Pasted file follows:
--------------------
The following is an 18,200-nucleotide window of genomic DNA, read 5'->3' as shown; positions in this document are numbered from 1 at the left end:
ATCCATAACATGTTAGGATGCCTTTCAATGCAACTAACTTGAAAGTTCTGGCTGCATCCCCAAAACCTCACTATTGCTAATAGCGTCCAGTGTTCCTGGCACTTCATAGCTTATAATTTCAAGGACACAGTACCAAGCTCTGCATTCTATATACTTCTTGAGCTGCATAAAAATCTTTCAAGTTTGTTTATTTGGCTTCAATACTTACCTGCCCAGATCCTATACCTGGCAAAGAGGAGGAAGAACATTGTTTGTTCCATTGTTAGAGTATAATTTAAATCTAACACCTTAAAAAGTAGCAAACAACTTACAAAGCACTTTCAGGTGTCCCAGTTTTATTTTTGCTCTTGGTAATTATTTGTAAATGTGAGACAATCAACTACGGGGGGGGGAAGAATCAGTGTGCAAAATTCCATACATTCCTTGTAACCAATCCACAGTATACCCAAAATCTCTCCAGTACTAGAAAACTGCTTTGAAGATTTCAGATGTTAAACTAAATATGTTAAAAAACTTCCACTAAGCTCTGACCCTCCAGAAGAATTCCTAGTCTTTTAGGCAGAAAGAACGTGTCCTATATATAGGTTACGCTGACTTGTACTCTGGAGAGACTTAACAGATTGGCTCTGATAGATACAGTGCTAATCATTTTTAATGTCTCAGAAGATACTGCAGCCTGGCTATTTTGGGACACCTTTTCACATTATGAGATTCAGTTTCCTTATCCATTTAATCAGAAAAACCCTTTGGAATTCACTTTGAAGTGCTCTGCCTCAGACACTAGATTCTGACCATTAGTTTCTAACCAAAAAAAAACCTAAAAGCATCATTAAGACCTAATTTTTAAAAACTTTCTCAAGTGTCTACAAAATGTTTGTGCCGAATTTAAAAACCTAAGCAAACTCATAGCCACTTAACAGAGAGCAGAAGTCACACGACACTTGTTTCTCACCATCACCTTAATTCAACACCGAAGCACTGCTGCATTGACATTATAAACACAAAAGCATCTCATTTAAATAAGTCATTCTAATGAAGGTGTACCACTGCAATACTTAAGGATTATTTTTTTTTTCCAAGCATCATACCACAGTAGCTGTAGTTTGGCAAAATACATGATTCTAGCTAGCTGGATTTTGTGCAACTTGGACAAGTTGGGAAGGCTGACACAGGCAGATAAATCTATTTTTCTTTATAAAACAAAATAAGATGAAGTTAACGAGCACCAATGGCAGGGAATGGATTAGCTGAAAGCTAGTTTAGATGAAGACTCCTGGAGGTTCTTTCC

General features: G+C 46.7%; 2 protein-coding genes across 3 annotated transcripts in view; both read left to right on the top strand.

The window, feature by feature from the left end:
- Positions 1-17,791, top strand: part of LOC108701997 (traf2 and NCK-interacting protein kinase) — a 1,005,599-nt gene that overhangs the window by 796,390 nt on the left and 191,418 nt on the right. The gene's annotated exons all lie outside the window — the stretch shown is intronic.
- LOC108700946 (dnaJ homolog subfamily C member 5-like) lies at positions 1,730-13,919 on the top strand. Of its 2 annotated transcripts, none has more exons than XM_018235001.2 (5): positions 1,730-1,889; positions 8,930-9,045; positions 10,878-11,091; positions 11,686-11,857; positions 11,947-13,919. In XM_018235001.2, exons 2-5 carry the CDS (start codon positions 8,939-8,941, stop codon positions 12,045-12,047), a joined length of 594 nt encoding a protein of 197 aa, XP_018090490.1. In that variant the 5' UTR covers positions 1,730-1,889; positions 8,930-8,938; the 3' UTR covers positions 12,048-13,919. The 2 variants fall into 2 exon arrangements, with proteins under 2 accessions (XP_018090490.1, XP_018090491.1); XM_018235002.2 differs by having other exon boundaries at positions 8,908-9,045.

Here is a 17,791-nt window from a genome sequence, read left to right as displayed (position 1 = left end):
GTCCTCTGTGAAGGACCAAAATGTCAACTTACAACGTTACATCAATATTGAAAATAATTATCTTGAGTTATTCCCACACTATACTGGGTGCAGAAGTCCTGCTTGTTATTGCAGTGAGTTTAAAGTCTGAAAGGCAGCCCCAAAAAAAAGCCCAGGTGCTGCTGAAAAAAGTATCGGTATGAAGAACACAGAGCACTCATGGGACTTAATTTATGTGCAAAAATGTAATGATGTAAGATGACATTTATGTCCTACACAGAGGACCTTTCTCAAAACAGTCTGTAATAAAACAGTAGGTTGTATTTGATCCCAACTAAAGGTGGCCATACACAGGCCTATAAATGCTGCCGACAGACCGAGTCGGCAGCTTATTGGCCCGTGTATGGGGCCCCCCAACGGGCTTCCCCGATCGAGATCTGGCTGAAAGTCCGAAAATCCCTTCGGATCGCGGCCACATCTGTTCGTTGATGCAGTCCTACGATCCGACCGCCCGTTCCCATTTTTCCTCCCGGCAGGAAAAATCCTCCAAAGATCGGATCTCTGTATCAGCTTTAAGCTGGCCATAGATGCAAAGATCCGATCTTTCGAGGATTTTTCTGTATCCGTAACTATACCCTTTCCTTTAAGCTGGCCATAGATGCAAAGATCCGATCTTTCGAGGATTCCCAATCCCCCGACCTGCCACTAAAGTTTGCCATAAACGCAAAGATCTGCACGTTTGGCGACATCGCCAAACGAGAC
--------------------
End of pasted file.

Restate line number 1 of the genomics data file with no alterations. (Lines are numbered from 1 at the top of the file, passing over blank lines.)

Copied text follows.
The following is an 18,200-nucleotide window of genomic DNA, read 5'->3' as shown; positions in this document are numbered from 1 at the left end: